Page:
Facing Up to the Past, German-Style

A
compulsion to find meaning in chaos has produced many Theories of Trumpism.
Initially shocked by such an erratic candidate and a startlingly racist
campaign immediately following the United States’ first black president, some
observers have, with hindsight, deemed the anomaly not only explainable, but
even predictable. Backlash to Obama, to urbanization, to globalization were all
bound to happen, some say.

LEARNING FROM THE GERMANS: RACE AND THE MEMORY OF EVIL by Susan NeimanFarrar, Straus and Giroux, 434 pp, $30.00

Other
narratives take a longer view. And one in particular has gained favor in the
past few years: Whatever Trump the person himself signifies, Trumpism as a
phenomenon—interpreted as an expression of largely white male resentment—is the
second coming of America’s
original sin. The United States, built on slavery and genocide while
preaching egalitarianism, has never fully addressed its racist past. Now, like
a deranged poltergeist, that past is bringing up its unfinished business.

American philosopher Susan Neiman is one proponent of this
narrative. She sees the murder of nine black Charleston churchgoers in 2015,
and the events of the following years, as prime examples of conservative
backlash in white communities: “The 2016 election resulted, in large part,”
Neiman writes, “from America’s failure to confront its own history.” Her book, Learning
From the Germans: Race and the Memory of Evil
, offers a possible
answer to one of the questions The New York Times’ 1619 Project,
published in the same month and focusing on slavery’s centrality to the
American nation, has prompted: What now? It is a book about how Americans could
better confront their racist past, by looking at the way Germany has come to
terms with Holocaust guilt.

In the decades following German defeat in World War II, a
significant number of Germans originally saw the Nuremberg Trials as victor’s
justice. Only in the 1960s, when the postwar generation came of age and began
to confront their parents’ pasts, combining debates over free love and
anti-imperialism with questions of their elders’ complicity, did many start to
undertake a broader reckoning. The crucial moment, Neiman argues (as do many
others), finally came with a controversial exhibition beginning in 1995, 50 years
after the war’s close, on the crimes of the German army—previously assumed to
have been apolitical conscripts uninvolved in the SS’s crimes, but whose
soldiers in fact were demonstrably involved in atrocities, including
exterminations of entire villages on the Eastern front.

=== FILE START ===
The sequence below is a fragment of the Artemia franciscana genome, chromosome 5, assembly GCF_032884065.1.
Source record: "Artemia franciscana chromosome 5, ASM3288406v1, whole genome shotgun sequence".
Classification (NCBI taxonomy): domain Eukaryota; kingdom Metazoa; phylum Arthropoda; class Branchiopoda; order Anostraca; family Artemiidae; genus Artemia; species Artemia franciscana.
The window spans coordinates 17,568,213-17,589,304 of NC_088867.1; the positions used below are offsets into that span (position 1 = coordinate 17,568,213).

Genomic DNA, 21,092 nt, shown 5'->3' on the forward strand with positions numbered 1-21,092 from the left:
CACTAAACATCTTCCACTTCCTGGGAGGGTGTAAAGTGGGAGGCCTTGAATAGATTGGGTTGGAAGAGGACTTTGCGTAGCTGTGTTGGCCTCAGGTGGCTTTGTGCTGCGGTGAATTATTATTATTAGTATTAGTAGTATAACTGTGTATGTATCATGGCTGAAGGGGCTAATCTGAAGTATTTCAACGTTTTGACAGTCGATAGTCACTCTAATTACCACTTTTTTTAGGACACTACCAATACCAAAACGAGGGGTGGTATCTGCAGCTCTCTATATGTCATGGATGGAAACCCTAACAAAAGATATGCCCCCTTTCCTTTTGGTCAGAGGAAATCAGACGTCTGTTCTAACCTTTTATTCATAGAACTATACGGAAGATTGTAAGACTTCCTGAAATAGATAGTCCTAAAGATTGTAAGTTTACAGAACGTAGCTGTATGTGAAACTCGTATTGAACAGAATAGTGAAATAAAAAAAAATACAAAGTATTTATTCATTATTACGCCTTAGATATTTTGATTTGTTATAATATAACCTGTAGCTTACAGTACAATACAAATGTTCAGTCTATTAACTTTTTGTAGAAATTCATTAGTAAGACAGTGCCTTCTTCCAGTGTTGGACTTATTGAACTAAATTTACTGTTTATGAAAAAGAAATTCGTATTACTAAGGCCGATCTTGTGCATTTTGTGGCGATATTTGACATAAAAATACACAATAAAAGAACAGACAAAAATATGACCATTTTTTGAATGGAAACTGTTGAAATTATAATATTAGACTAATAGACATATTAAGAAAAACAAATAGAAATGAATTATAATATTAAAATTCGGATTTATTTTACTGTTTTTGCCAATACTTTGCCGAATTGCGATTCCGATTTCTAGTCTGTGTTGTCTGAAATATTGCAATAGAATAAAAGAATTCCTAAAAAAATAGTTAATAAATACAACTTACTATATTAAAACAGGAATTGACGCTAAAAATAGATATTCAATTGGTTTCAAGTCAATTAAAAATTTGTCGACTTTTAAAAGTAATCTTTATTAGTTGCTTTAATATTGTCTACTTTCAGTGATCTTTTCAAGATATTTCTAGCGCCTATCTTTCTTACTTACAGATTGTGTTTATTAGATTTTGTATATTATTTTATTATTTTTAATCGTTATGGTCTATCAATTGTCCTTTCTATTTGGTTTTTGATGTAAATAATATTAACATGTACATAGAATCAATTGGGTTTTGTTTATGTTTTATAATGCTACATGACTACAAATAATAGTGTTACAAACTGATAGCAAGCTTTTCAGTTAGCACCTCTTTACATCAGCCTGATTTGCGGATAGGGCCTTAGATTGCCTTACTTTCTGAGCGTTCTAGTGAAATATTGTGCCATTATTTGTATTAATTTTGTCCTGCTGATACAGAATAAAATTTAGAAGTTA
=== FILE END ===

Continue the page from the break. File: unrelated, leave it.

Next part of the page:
“No one in Germany denies there’s more work to be done,” Neiman
acknowledges. But she herself now finds Germany a remarkably congenial place to
live as a Jewish woman, contrary to her experience living there in the 1980s.
And there are lessons, implicitly, for the United States.


Neiman, who grew up in the South and now lives “as a Jewish woman
in Berlin,” has a personal connection to this material, and prosecutes her
point through interviews, stitched together with historical summary. First,
informed by her time as director of the Einstein Forum in Potsdam, she looks at
past and present German discourse, interviewing various intellectuals on how
“German people worked, slowly and fitfully, to acknowledge the evils their
nation committed.” 

Neiman begins her account of German Vergangenheitsaufarbeitung or
Vergangenheitsbewältigung, both dedicated postwar words for “working
through the past,” by highlighting the denial immediately following World War
II. “Men and women captured by their own traumas,” she writes, “were blind to
any others.” Yet even at this early moment, as defeated Germans bristled at
occupiers’ posters depicting bodies at Bergen-Belsen, individuals such as
philosopher Karl Jaspers attempted to persuade his fellow Germans that they
were, in fact, guilty. Germans had suffered, and the Nazi State could be brutal
towards dissenters, he acknowledged. But this did not excuse complicity in a
murderous regime.

Eschewing strict chronological treatment, Nieman presents a series
of characters, mostly German intellectuals with opinions on the extent of
German Vergangenheitsbewältigung. Some think it has not gone far enough.
But Cilly Kugelmann, a retired program director of the Jewish Museum in Berlin,
takes a different view. The impulse to combat anti-Semitism is so strong in
Germany, “I couldn’t tell a Jewish joke for a long time,” she tells Neiman. And
she sees contemporary German willingness to help refugees in August 2015,
showing up to welcome trains and volunteer, as “a result of German historical
reflection. … When asked why … for most, historical references were front and
center. Their grandparents had been refugees when East Prussia became Poland
after the war; their grandparents had created refugees when they supported the
Nazi Party… Even those who didn’t mention their own grandparents felt bound by
a bequest from the past.”

Neiman talks to her friend Jan Philipp Reemtsma, born in 1952, who